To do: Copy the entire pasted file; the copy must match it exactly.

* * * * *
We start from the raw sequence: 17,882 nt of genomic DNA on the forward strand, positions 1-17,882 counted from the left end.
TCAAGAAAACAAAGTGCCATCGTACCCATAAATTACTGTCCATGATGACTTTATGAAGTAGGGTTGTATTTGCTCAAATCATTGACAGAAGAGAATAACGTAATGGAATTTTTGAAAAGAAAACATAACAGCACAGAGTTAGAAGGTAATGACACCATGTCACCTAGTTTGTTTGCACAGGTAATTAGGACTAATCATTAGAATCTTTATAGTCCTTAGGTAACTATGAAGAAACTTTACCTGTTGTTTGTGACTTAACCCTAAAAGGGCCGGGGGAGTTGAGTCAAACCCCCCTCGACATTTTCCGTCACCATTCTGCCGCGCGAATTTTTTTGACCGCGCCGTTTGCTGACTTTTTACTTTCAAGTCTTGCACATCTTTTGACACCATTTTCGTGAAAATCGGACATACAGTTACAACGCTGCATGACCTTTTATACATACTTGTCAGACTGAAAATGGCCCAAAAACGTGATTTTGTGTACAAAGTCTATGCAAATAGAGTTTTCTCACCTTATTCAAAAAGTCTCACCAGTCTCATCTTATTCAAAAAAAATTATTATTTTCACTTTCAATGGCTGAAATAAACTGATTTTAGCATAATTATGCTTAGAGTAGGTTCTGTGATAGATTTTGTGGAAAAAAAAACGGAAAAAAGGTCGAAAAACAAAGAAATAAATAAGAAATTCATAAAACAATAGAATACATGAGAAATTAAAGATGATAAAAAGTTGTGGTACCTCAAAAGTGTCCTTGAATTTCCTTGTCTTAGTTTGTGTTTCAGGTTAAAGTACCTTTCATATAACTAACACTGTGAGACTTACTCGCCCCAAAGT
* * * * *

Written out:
We start from the raw sequence: 17,882 nt of genomic DNA on the forward strand, positions 1-17,882 counted from the left end.
TCAAGAAAACAAAGTGCCATCGTACCCATAAATTACTGTCCATGATGACTTTATGAAGTAGGGTTGTATTTGCTCAAATCATTGACAGAAGAGAATAACGTAATGGAATTTTTGAAAAGAAAACATAACAGCACAGAGTTAGAAGGTAATGACACCATGTCACCTAGTTTGTTTGCACAGGTAATTAGGACTAATCATTAGAATCTTTATAGTCCTTAGGTAACTATGAAGAAACTTTACCTGTTGTTTGTGACTTAACCCTAAAAGGGCCGGGGGAGTTGAGTCAAACCCCCCTCGACATTTTCCGTCACCATTCTGCCGCGCGAATTTTTTTGACCGCGCCGTTTGCTGACTTTTTACTTTCAAGTCTTGCACATCTTTTGACACCATTTTCGTGAAAATCGGACATACAGTTACAACGCTGCATGACCTTTTATACATACTTGTCAGACTGAAAATGGCCCAAAAACGTGATTTTGTGTACAAAGTCTATGCAAATAGAGTTTTCTCACCTTATTCAAAAAGTCTCACCAGTCTCATCTTATTCAAAAAAAATTATTATTTTCACTTTCAATGGCTGAAATAAACTGATTTTAGCATAATTATGCTTAGAGTAGGTTCTGTGATAGATTTTGTGGAAAAAAAAACGGAAAAAAGGTCGAAAAACAAAGAAATAAATAAGAAATTCATAAAACAATAGAATACATGAGAAATTAAAGATGATAAAAAGTTGTGGTACCTCAAAAGTGTCCTTGAATTTCCTTGTCTTAGTTTGTGTTTCAGGTTAAAGTACCTTTCATATAACTAACACTGTGAGACTTACTCGCCCCAAAGT